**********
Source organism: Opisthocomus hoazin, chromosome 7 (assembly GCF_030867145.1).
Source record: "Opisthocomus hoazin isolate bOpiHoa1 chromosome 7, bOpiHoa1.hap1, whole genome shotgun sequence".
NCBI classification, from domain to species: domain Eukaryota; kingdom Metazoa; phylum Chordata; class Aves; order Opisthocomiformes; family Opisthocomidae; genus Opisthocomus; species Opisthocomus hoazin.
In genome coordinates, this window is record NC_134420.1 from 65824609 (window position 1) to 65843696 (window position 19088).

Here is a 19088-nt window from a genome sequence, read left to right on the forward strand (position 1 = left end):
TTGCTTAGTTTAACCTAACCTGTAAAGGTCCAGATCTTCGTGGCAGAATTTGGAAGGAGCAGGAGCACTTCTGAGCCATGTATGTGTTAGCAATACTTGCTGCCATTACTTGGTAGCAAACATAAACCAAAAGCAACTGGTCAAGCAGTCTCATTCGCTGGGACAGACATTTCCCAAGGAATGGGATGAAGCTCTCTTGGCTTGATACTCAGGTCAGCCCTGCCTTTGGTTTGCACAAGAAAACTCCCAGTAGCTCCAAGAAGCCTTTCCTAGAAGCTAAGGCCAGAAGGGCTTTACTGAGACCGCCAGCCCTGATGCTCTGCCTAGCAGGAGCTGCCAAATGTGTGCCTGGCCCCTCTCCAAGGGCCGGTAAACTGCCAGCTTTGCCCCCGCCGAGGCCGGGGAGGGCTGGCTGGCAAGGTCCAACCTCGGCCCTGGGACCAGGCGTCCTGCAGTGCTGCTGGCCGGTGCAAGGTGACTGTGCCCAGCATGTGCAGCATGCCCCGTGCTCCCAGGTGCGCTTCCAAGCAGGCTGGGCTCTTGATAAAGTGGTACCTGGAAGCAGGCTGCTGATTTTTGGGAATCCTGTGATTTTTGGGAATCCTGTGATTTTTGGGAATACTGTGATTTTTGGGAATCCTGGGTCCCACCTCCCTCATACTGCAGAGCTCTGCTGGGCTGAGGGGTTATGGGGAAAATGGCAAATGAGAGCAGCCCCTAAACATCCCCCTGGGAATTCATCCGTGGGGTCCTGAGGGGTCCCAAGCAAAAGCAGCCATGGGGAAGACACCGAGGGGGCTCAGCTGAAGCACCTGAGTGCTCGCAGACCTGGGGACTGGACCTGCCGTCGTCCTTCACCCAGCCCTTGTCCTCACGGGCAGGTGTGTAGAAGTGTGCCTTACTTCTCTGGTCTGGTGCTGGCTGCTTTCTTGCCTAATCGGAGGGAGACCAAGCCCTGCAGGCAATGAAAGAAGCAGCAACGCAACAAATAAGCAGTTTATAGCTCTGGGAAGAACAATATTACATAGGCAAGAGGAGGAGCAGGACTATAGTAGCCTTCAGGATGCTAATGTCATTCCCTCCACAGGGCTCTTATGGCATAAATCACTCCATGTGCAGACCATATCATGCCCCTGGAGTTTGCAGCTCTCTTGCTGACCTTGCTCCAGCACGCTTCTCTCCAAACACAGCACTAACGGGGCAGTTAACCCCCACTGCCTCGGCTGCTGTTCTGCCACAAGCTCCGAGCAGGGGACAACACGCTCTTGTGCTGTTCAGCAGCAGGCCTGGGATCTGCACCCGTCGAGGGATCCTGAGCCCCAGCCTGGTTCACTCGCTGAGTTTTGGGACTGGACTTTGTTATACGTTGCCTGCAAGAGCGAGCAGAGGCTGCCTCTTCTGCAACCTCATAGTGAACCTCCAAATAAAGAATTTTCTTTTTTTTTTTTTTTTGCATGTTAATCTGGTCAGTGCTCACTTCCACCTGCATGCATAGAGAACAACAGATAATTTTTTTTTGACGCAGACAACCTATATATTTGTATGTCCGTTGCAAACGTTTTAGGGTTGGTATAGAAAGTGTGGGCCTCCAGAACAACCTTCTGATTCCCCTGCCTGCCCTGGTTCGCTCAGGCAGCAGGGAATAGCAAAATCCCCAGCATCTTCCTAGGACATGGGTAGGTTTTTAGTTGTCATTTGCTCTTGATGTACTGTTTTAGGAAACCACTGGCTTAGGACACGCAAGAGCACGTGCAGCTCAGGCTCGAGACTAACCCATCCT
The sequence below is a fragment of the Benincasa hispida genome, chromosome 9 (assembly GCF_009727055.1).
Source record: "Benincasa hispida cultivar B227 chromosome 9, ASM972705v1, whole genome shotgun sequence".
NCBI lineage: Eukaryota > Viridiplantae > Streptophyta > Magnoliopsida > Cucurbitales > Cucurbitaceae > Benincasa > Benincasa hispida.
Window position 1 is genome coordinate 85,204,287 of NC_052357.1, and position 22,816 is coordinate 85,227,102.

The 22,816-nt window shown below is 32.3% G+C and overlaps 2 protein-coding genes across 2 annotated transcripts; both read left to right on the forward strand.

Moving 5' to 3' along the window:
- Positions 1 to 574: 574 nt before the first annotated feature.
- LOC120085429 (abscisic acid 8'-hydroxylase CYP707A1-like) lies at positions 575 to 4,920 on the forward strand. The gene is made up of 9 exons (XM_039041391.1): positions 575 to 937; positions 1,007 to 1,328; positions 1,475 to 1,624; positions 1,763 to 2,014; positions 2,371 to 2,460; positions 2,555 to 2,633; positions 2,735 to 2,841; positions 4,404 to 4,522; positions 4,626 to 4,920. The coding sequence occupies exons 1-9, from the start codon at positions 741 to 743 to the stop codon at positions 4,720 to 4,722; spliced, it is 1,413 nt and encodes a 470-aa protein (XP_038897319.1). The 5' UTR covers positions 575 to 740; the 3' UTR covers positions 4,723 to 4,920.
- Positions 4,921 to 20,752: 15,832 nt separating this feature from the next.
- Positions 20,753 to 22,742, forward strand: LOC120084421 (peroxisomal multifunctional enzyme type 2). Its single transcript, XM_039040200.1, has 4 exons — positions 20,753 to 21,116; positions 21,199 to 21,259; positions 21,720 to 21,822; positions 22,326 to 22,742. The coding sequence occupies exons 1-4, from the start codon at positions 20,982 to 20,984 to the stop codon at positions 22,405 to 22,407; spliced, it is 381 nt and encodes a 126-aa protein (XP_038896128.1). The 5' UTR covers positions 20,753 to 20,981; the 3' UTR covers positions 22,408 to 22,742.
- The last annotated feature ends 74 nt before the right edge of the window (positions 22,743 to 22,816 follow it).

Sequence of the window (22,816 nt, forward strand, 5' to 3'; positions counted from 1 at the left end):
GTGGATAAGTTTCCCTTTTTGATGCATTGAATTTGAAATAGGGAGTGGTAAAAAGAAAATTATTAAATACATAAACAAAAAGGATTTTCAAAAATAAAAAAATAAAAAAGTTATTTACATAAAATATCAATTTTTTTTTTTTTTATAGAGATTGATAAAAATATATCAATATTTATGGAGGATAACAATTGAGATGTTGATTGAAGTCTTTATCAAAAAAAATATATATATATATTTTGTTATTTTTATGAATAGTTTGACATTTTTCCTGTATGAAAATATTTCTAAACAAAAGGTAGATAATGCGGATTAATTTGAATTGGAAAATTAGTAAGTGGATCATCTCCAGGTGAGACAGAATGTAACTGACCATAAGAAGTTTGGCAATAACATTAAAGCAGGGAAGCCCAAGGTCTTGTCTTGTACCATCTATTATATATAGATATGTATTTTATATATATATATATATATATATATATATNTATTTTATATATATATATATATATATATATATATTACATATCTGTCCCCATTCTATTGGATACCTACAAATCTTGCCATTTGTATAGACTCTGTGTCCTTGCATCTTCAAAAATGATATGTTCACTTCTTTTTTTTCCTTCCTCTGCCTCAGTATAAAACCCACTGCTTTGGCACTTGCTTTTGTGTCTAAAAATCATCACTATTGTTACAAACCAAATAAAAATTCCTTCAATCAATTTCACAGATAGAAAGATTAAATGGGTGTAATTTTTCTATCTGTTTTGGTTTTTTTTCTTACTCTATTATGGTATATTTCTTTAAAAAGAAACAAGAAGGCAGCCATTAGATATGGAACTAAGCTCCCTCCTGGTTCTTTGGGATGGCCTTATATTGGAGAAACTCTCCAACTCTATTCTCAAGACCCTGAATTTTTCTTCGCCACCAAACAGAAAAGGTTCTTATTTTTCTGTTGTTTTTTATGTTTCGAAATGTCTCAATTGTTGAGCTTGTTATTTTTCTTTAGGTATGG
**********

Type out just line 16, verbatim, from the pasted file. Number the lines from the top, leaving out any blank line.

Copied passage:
- Positions 20,753 to 22,742, forward strand: LOC120084421 (peroxisomal multifunctional enzyme type 2). Its single transcript, XM_039040200.1, has 4 exons — positions 20,753 to 21,116; positions 21,199 to 21,259; positions 21,720 to 21,822; positions 22,326 to 22,742. The coding sequence occupies exons 1-4, from the start codon at positions 20,982 to 20,984 to the stop codon at positions 22,405 to 22,407; spliced, it is 381 nt and encodes a 126-aa protein (XP_038896128.1). The 5' UTR covers positions 20,753 to 20,981; the 3' UTR covers positions 22,408 to 22,742.